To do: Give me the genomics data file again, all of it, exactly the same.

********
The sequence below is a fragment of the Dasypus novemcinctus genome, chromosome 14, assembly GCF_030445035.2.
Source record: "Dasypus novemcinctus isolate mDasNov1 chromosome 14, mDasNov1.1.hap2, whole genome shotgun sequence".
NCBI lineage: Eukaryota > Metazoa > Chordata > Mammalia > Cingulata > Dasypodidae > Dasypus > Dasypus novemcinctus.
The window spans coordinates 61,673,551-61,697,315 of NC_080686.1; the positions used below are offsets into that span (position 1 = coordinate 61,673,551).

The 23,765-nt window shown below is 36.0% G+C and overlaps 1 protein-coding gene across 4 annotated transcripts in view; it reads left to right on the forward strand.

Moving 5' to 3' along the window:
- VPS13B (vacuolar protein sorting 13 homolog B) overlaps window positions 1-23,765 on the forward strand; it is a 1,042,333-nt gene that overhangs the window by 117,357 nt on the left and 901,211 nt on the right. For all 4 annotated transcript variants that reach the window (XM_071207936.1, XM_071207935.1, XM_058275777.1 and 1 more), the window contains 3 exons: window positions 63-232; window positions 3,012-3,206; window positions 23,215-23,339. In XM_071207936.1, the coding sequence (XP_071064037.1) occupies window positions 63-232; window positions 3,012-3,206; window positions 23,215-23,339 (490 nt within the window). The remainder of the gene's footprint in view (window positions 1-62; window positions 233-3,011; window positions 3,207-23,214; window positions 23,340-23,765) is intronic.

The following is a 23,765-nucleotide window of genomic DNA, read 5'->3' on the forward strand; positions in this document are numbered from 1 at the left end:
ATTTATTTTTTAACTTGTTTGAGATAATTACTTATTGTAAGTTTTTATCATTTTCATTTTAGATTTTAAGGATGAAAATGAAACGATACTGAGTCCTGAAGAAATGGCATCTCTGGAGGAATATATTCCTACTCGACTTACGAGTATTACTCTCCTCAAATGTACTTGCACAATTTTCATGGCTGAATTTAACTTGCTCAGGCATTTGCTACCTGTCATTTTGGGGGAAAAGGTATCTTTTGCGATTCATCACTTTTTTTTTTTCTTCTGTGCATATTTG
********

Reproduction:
The sequence below is a fragment of the Dasypus novemcinctus genome, chromosome 14, assembly GCF_030445035.2.
Source record: "Dasypus novemcinctus isolate mDasNov1 chromosome 14, mDasNov1.1.hap2, whole genome shotgun sequence".
NCBI lineage: Eukaryota > Metazoa > Chordata > Mammalia > Cingulata > Dasypodidae > Dasypus > Dasypus novemcinctus.
The window spans coordinates 61,673,551-61,697,315 of NC_080686.1; the positions used below are offsets into that span (position 1 = coordinate 61,673,551).

The 23,765-nt window shown below is 36.0% G+C and overlaps 1 protein-coding gene across 4 annotated transcripts in view; it reads left to right on the forward strand.

Moving 5' to 3' along the window:
- VPS13B (vacuolar protein sorting 13 homolog B) overlaps window positions 1-23,765 on the forward strand; it is a 1,042,333-nt gene that overhangs the window by 117,357 nt on the left and 901,211 nt on the right. For all 4 annotated transcript variants that reach the window (XM_071207936.1, XM_071207935.1, XM_058275777.1 and 1 more), the window contains 3 exons: window positions 63-232; window positions 3,012-3,206; window positions 23,215-23,339. In XM_071207936.1, the coding sequence (XP_071064037.1) occupies window positions 63-232; window positions 3,012-3,206; window positions 23,215-23,339 (490 nt within the window). The remainder of the gene's footprint in view (window positions 1-62; window positions 233-3,011; window positions 3,207-23,214; window positions 23,340-23,765) is intronic.

The following is a 23,765-nucleotide window of genomic DNA, read 5'->3' on the forward strand; positions in this document are numbered from 1 at the left end:
ATTTATTTTTTAACTTGTTTGAGATAATTACTTATTGTAAGTTTTTATCATTTTCATTTTAGATTTTAAGGATGAAAATGAAACGATACTGAGTCCTGAAGAAATGGCATCTCTGGAGGAATATATTCCTACTCGACTTACGAGTATTACTCTCCTCAAATGTACTTGCACAATTTTCATGGCTGAATTTAACTTGCTCAGGCATTTGCTACCTGTCATTTTGGGGGAAAAGGTATCTTTTGCGATTCATCACTTTTTTTTTTTCTTCTGTGCATATTTG